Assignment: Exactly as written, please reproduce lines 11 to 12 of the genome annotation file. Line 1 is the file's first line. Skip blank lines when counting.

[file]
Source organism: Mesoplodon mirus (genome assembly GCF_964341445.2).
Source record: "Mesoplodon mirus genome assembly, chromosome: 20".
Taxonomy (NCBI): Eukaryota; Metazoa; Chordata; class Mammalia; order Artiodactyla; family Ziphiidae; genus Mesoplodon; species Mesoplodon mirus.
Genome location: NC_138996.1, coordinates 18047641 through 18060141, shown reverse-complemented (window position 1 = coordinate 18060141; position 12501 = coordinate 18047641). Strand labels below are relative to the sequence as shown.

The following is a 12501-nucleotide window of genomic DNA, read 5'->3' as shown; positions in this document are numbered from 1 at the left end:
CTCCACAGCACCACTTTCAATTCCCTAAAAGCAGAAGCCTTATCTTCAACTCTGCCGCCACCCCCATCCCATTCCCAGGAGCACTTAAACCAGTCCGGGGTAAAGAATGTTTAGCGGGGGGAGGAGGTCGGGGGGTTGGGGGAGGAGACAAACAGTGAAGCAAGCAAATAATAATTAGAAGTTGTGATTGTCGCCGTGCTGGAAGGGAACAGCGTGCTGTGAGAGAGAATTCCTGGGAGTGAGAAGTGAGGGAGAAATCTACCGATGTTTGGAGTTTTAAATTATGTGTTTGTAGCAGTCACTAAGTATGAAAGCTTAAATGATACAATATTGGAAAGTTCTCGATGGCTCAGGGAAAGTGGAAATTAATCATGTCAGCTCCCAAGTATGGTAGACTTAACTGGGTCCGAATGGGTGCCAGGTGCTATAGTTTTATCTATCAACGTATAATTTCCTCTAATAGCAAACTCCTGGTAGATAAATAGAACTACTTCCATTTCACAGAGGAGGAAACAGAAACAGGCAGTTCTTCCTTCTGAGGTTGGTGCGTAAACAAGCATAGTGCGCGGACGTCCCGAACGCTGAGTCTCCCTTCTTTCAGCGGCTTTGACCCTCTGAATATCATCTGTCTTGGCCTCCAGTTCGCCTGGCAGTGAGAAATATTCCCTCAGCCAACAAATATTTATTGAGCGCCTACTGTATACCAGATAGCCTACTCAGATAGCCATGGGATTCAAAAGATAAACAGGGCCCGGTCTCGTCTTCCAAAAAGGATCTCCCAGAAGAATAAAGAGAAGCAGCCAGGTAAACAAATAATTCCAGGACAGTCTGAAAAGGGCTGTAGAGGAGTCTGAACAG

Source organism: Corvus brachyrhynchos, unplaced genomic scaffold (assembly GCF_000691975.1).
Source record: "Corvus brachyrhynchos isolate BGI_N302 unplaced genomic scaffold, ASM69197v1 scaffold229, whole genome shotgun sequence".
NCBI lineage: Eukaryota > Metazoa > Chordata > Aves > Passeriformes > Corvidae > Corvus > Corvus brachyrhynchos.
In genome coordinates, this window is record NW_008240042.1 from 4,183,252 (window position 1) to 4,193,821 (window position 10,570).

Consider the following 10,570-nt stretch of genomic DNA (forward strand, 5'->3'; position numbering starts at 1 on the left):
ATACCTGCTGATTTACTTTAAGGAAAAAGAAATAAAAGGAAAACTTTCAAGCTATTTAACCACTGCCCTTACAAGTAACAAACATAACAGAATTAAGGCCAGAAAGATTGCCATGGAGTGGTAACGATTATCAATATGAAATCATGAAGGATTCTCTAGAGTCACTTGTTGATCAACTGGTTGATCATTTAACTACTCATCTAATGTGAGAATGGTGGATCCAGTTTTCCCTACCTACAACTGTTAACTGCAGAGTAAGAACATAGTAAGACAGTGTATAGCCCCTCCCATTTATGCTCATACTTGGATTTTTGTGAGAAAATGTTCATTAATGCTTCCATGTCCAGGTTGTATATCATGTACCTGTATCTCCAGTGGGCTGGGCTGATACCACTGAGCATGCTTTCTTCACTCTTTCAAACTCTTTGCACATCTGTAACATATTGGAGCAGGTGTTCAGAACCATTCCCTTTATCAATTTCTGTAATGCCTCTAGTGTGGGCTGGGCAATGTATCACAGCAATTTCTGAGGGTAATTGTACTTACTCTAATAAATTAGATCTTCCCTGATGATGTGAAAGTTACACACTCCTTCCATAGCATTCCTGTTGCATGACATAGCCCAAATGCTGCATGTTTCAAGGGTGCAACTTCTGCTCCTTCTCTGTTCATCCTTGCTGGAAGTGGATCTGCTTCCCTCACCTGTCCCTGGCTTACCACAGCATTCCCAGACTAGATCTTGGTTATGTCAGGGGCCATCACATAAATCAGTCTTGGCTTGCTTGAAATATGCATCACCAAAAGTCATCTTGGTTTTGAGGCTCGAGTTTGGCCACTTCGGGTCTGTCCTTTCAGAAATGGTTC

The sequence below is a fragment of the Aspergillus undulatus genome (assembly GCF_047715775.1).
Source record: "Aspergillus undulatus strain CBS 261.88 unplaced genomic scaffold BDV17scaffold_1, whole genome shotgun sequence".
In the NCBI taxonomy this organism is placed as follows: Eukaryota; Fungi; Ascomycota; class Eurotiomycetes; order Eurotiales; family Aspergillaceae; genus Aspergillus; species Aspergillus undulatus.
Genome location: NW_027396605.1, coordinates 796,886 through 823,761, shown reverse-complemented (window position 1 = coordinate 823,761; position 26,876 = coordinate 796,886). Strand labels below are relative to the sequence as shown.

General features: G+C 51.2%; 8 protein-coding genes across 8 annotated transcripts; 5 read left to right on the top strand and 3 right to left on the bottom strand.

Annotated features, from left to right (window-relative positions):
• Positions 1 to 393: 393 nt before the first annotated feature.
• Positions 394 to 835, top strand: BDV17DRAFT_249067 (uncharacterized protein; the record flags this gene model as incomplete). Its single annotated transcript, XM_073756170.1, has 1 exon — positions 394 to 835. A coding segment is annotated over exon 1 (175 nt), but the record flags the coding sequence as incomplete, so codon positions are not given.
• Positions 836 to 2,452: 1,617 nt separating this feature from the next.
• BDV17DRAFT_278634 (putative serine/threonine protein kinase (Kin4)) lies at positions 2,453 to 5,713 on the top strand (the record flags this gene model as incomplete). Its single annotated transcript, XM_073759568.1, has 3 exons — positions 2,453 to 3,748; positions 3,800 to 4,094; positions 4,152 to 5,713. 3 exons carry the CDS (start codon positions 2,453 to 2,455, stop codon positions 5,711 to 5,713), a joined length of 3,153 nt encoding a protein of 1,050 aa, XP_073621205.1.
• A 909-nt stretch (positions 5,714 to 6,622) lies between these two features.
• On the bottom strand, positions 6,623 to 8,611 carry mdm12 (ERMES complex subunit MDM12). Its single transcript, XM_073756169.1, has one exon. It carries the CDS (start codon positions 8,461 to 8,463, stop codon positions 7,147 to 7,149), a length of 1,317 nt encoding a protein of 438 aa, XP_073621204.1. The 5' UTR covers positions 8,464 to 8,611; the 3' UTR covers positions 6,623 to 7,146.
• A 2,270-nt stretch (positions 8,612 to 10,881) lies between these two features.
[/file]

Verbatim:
Consider the following 10,570-nt stretch of genomic DNA (forward strand, 5'->3'; position numbering starts at 1 on the left):
ATACCTGCTGATTTACTTTAAGGAAAAAGAAATAAAAGGAAAACTTTCAAGCTATTTAACCACTGCCCTTACAAGTAACAAACATAACAGAATTAAGGCCAGAAAGATTGCCATGGAGTGGTAACGATTATCAATATGAAATCATGAAGGATTCTCTAGAGTCACTTGTTGATCAACTGGTTGATCATTTAACTACTCATCTAATGTGAGAATGGTGGATCCAGTTTTCCCTACCTACAACTGTTAACTGCAGAGTAAGAACATAGTAAGACAGTGTATAGCCCCTCCCATTTATGCTCATACTTGGATTTTTGTGAGAAAATGTTCATTAATGCTTCCATGTCCAGGTTGTATATCATGTACCTGTATCTCCAGTGGGCTGGGCTGATACCACTGAGCATGCTTTCTTCACTCTTTCAAACTCTTTGCACATCTGTAACATATTGGAGCAGGTGTTCAGAACCATTCCCTTTATCAATTTCTGTAATGCCTCTAGTGTGGGCTGGGCAATGTATCACAGCAATTTCTGAGGGTAATTGTACTTACTCTAATAAATTAGATCTTCCCTGATGATGTGAAAGTTACACACTCCTTCCATAGCATTCCTGTTGCATGACATAGCCCAAATGCTGCATGTTTCAAGGGTGCAACTTCTGCTCCTTCTCTGTTCATCCTTGCTGGAAGTGGATCTGCTTCCCTCACCTGTCCCTGGCTTACCACAGCATTCCCAGACTAGATCTTGGTTATGTCAGGGGCCATCACATAAATCAGTCTTGGCTTGCTTGAAATATGCATCACCAAAAGTCATCTTGGTTTTGAGGCTCGAGTTTGGCCACTTCGGGTCTGTCCTTTCAGAAATGGTTC